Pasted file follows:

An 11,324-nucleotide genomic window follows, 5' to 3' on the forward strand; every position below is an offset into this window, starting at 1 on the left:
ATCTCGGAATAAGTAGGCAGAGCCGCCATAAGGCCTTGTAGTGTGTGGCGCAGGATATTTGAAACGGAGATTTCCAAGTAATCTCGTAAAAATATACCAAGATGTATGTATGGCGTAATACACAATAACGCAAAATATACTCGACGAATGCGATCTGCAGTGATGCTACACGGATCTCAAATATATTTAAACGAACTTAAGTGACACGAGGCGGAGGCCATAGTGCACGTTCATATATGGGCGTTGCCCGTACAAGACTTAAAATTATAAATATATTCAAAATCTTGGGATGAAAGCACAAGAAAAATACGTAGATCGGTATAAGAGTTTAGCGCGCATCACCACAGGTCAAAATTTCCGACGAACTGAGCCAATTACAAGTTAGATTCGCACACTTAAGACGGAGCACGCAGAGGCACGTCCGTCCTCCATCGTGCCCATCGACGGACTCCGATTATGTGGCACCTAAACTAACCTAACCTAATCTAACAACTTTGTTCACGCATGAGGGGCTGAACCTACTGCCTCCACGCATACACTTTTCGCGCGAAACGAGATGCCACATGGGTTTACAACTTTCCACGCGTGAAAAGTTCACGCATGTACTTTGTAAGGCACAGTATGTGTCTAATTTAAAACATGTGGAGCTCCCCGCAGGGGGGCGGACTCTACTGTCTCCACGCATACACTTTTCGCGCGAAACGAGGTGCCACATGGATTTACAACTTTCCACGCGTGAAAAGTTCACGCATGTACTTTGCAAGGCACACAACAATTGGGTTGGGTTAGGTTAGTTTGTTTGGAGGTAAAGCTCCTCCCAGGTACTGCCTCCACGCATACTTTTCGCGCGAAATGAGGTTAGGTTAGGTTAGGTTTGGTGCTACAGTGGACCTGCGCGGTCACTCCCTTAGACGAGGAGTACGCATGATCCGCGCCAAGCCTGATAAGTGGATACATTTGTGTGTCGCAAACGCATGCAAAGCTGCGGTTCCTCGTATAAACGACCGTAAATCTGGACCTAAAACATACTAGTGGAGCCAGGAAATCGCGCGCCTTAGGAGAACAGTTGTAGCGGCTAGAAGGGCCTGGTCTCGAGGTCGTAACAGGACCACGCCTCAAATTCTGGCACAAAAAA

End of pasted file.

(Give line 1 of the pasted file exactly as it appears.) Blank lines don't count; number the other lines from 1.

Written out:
An 11,324-nucleotide genomic window follows, 5' to 3' on the forward strand; every position below is an offset into this window, starting at 1 on the left: